Communication Education news


8 April 2022
University of Ljubljana

The average wolf pack in Slovenia is estimated to have four members. Why then do we see footage of up to ten wolves? The answer lies both in their biology and in the reasons for their mortality. The fluctuations in wolf numbers are significant even over the course of a year. Read on to find out why!

Wolves are social animals and live in family communities – packs. A pack consists of a leading female and male and their offspring from one or more litters. Older offspring that have not yet left the parent pack help to care for younger siblings, while only the lead female and male breed. Wolves are highly territorial animals, which, among other things, hunt large herbivores within their territory to satisfy their dietary needs. However, they can only be successful and “sustainable” if they hunt alone (only their family – the pack) in that area. Therefore, they actively mark and defend their territory against other wolves and wolf packs, thus limiting their abundance (density) in a chosen area.

Wolf pack from Pokljuka.

When young wolves go in search of territory, this is called dispersal. Dispersal occurs most often between the ages of 11 and 24 months but can occur as early as 5 months (and very rarely, wolves stay in their parent pack for several years). They most often leave the parental pack at sexual maturation from early winter until the breeding season of the next litter, or in autumn (October, November) when their younger siblings start to grow up.

The time of territorial search is particularly vulnerable for young wolves, as they often travel long distances and are exposed to many factors, such as other territorial wolves, proximity to settlements and thoroughfares. Most young wolves therefore never form their own pack.

This image shows the Snežnik wolf pack with pups in October 2019, with 10 members still in the pack by October. In the following year, however, only 4 more individuals were detected in the area. The rest went into dispersal or died, including the telemetrically monitored wolf.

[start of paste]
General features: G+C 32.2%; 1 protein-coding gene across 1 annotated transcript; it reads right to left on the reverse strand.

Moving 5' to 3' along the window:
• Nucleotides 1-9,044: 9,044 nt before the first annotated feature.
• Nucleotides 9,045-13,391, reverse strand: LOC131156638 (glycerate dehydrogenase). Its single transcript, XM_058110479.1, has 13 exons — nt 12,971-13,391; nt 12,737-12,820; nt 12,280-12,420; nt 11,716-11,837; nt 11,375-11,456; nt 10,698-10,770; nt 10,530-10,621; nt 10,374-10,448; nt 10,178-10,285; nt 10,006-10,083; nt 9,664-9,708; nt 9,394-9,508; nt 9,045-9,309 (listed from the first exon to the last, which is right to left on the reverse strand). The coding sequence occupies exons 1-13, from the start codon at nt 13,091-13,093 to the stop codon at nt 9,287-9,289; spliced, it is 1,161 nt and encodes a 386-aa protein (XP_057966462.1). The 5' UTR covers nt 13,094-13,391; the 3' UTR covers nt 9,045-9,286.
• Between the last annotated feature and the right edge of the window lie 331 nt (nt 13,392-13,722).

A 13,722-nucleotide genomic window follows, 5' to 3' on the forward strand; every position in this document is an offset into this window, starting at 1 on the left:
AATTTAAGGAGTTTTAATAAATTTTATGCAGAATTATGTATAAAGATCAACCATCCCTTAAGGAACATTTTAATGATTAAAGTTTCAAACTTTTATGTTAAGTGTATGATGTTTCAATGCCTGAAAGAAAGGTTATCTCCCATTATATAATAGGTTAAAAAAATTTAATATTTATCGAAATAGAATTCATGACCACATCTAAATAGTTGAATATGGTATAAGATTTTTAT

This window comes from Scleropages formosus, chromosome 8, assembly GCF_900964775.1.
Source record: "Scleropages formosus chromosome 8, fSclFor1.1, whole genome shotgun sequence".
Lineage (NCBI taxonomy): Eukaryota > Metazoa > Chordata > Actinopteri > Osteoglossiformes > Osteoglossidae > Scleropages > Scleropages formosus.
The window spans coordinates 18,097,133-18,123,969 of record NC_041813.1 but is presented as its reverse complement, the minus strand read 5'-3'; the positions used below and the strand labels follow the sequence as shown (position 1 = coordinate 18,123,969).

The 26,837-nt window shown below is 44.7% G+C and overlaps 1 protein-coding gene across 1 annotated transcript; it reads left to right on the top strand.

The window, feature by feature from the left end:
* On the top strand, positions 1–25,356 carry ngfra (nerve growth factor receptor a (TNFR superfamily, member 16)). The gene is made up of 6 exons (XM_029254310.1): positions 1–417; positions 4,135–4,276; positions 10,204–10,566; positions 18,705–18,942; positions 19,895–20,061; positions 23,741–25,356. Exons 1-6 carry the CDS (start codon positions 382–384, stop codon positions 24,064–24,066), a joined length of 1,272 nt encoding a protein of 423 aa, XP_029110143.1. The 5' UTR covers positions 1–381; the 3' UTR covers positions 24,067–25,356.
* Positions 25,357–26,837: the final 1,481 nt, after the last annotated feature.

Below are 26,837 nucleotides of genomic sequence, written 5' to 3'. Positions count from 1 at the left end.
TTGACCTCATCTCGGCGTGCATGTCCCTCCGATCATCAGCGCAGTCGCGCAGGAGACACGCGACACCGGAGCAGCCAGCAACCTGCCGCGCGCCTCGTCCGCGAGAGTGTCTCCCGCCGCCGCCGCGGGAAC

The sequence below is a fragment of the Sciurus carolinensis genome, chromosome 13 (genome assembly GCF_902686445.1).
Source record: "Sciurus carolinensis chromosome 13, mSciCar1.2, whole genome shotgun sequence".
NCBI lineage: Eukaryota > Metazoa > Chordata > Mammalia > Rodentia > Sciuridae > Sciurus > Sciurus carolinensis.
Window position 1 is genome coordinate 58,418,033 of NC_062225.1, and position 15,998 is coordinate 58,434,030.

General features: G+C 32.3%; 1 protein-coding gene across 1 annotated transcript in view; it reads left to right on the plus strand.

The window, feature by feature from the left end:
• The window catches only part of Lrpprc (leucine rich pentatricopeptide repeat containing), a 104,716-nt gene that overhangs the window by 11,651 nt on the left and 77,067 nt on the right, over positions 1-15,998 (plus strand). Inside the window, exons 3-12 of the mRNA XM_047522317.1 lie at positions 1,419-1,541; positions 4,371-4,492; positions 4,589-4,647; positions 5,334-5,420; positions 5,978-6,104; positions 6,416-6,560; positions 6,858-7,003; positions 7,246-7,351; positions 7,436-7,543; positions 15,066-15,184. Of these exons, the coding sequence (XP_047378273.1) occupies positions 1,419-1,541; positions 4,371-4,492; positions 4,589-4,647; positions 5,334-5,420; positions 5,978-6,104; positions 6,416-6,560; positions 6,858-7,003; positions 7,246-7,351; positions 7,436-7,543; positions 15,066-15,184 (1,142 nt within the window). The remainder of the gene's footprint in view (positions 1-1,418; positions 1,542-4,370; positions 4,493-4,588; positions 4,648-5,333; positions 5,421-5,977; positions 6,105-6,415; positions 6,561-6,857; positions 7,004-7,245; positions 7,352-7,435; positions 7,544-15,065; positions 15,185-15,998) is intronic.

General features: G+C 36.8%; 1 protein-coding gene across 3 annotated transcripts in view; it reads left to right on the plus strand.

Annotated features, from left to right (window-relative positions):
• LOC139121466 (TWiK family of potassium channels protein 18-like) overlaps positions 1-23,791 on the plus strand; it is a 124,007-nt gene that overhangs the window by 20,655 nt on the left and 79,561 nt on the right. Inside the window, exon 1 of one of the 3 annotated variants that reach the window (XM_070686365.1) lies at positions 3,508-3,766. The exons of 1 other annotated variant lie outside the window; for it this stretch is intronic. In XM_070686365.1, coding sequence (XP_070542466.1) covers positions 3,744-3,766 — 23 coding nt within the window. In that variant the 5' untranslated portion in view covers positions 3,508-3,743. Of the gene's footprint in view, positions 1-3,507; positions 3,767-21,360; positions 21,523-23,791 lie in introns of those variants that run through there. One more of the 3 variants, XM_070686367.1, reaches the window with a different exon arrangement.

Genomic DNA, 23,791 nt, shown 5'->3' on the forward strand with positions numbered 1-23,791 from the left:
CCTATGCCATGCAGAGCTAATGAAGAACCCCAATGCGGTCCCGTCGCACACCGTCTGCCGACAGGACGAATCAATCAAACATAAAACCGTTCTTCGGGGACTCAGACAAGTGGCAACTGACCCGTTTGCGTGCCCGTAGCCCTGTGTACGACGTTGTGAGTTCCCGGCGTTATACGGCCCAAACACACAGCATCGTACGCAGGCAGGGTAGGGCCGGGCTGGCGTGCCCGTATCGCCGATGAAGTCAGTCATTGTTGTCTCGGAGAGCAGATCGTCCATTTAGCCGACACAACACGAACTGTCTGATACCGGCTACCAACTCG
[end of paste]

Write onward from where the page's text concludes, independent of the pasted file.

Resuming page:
The mortality of young wolves is therefore quite high. A wolf may have 4 to 7 pups in a season (on average 5.5). In the period leading up to dispersal, about 65% of them survive, while in the period when they are searching for their territory, they have about a 50% chance of survival. To illustrate this with an example, it would look something like this: In a pre-breeding pack, there is a reproductive female, a reproductive male and two helpers (usually female). In the first half of May, 6 pups are born. Two pups die in the first month and one in the pre-dispersal period. This leaves 7 individuals in the pack. Of the three remaining pups, two will have dispersed by the time of the next litter and one will probably die within a year. This will leave 4 individuals in the pack over the winter, one of which will manage to establish a new territory in an unoccupied area. This means that within a season, wolf numbers increase, but also gradually decrease. Therefore, fluctuations in wolf abundance within packs can be large even within a year. With a high reproductive potential, the presence of the species, despite the high mortality of young wolves, has increased considerably over the last twelve years and has spread to areas where it was previously absent for several decades. The wolves in Slovenia are estimated at up to 150 individuals at the latest count and are part of the large Dinaric-Balkan population, which is estimated to be around 4 000 wolves in abundance.

Showing the variation in abundance within a pack over the course of a season.

More and more wolves are being spotted!

The increasing number of media and social media posts quickly gives us the impression that the density of wolves in Slovenia is high and that the chances of encountering a wolf in Slovenia are high. Even though the wolf is spreading into areas where it was previously absent for decades, the dynamics of wolf abundance are already significant within a year. Due to their biology (territoriality), wolves themselves limit their density in a chosen area. Observation of wolves in the wild alone is also not sufficient to determine their abundance. For this purpose, we need to use a range of scientific methods, as only these allow us to obtain accurate results and to understand the bigger picture. Now we invite you to get away from the computer and go for a walk in the forest! The chances of seeing a wolf are (unfortunately) almost zero.